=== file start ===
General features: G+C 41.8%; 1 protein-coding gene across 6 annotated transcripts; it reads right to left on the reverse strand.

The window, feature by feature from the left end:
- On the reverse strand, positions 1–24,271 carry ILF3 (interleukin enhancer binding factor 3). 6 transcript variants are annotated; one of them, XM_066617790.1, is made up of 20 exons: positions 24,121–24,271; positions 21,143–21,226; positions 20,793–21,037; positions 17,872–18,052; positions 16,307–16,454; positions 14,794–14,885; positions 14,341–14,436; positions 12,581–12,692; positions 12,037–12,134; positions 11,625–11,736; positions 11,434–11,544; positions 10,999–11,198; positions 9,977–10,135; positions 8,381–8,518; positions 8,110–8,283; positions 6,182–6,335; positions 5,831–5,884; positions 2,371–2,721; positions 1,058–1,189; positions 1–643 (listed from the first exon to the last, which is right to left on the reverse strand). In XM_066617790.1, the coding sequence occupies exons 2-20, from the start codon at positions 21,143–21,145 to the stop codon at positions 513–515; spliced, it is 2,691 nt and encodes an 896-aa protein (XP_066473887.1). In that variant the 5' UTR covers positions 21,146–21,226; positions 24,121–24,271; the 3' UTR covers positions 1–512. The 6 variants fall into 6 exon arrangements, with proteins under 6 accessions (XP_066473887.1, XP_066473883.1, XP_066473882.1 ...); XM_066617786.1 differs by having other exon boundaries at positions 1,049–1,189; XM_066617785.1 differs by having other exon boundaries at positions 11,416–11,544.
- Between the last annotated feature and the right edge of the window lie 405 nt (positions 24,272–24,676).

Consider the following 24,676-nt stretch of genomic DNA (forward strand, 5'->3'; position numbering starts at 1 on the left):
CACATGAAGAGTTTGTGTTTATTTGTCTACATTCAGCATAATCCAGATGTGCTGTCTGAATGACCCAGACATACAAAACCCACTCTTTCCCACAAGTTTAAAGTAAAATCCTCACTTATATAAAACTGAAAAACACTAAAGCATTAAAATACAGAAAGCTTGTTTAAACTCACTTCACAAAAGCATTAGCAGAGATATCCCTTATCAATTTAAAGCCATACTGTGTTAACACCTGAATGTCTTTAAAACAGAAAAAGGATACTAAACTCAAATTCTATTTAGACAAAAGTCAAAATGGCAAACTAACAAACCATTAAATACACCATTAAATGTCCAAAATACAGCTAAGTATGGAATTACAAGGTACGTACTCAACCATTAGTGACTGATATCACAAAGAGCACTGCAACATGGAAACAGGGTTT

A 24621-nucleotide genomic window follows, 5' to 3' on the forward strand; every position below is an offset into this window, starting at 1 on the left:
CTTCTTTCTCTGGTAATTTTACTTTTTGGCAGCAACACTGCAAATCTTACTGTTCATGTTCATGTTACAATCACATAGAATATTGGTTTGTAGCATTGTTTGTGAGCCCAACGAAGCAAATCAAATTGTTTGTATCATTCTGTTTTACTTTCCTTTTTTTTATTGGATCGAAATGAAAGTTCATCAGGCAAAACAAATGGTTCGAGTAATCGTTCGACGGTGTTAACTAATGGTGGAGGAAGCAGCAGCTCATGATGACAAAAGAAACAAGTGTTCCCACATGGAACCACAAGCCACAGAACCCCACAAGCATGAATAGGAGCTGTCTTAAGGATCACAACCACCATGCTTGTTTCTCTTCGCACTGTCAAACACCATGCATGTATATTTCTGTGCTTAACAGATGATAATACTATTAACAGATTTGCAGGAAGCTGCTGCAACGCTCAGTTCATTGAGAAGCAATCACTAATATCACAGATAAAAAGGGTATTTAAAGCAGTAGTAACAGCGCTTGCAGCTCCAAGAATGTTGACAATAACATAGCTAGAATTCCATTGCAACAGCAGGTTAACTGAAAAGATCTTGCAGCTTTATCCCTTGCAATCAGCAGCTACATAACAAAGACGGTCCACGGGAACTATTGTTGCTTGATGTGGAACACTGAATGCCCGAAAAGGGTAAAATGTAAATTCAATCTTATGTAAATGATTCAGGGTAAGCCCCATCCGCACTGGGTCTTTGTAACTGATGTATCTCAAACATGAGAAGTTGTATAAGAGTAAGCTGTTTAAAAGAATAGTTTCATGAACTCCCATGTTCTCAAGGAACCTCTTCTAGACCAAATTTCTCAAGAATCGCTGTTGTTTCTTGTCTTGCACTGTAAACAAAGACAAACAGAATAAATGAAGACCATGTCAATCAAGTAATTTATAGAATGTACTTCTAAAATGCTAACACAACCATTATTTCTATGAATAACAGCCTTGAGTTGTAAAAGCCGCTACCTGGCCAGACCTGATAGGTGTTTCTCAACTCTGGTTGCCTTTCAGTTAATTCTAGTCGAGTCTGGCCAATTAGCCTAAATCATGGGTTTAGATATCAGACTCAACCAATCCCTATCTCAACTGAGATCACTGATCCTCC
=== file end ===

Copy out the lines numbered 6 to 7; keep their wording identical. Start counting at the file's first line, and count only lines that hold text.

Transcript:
CACATGAAGAGTTTGTGTTTATTTGTCTACATTCAGCATAATCCAGATGTGCTGTCTGAATGACCCAGACATACAAAACCCACTCTTTCCCACAAGTTTAAAGTAAAATCCTCACTTATATAAAACTGAAAAACACTAAAGCATTAAAATACAGAAAGCTTGTTTAAACTCACTTCACAAAAGCATTAGCAGAGATATCCCTTATCAATTTAAAGCCATACTGTGTTAACACCTGAATGTCTTTAAAACAGAAAAAGGATACTAAACTCAAATTCTATTTAGACAAAAGTCAAAATGGCAAACTAACAAACCATTAAATACACCATTAAATGTCCAAAATACAGCTAAGTATGGAATTACAAGGTACGTACTCAACCATTAGTGACTGATATCACAAAGAGCACTGCAACATGGAAACAGGGTTT

A 24621-nucleotide genomic window follows, 5' to 3' on the forward strand; every position below is an offset into this window, starting at 1 on the left: